The quiet luxury trend is, interestingly enough, not just a way to fetishize the lifestyles of the uber-rich. Quiet luxury is also an equalizer. It’s a movement to get back to the relatively boring basics. While quiet luxury is centered around product quality, it’s also more modest than the over-the-top trends we’ve seen in years prior. The classic sailboat-set chic iterations of quiet luxury are dovetailing with recession-core minimalism. These two styles combine to create the looks you see on the red-carpet trendsetters and on influencers today — little to no jewelry, basic sweaters and button-downs, and minimalist, practical handbags.

The Income Gap Will Play a Role

It’s no secret that middle and lower-priced fashion retailers could be drastically impacted by an impending recession. Just take a look at this data from McKinsey, which found that a staggering 97 percent of fashion executives across sectors expect the cost of their goods to rise in 2023. Unlike luxury retailers, however, mid and low-price point retailers are already feeling the impact of inflation.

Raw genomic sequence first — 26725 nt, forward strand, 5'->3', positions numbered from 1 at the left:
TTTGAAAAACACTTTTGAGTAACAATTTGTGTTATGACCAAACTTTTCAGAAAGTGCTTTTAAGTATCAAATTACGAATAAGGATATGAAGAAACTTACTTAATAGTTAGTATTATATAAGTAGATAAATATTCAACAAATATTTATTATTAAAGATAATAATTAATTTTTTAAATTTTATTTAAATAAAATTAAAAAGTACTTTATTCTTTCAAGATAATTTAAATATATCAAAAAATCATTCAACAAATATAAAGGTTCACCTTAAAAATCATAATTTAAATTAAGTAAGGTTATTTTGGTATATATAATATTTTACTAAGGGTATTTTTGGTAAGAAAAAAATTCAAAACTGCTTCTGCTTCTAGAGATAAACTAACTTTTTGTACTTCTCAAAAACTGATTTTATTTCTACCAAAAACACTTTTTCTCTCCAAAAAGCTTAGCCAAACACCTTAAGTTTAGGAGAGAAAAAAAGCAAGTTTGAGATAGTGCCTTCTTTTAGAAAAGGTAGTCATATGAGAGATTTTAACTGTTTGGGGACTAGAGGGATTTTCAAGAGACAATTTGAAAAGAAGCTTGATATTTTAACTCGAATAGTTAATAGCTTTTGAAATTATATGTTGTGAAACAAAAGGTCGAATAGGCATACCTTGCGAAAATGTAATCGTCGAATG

As middle/low-income consumers look to save money to mitigate the growing cost of essentials — such as food, housing, and pet supplies — the retailers that serve this sector will need to harken back to competing based on the value of their products. Today’s value proposition includes the components used to construct the product, its sustainability, and the reputation of the company producing it. Brands and retailers that can successfully combine all of these touchpoints with decent customer service will continue reaping middle-income consumer spend in the years to come.

Uniform-Style Fashion vs. Individualism

Now that uniform-style fashions are taking center stage; customers will showcase their personalities differently. Rather than invest in apparel and accessories in intense seasonal colors, of-the-moment slogans, or gender norm-upholding neon pink, apparel will veer to the military in its simplicity and consumers will refocus on individuation via their hairstyles and cosmetics –– much like the denizens of every post-apocalyptic movie ever made. Expect to see quirky haircuts paired with dramatically lined eyes. You’ll also see every type of eyebrow oddity imaginable, from extended eyebrows to bleached eyebrows to eyebrows shaved off altogether.

In this strange new world, we’re focused on survival, not needless spending. We’re focused on quality, not repping brands. We’re focused on durability, not buying cheaply made garments just to turn heads. While those who can afford it will still spend $450 on a t-shirt, it will be nearly indistinguishable from what you can find at any department store. The new face of luxury is, paradoxically, pretty darn humble.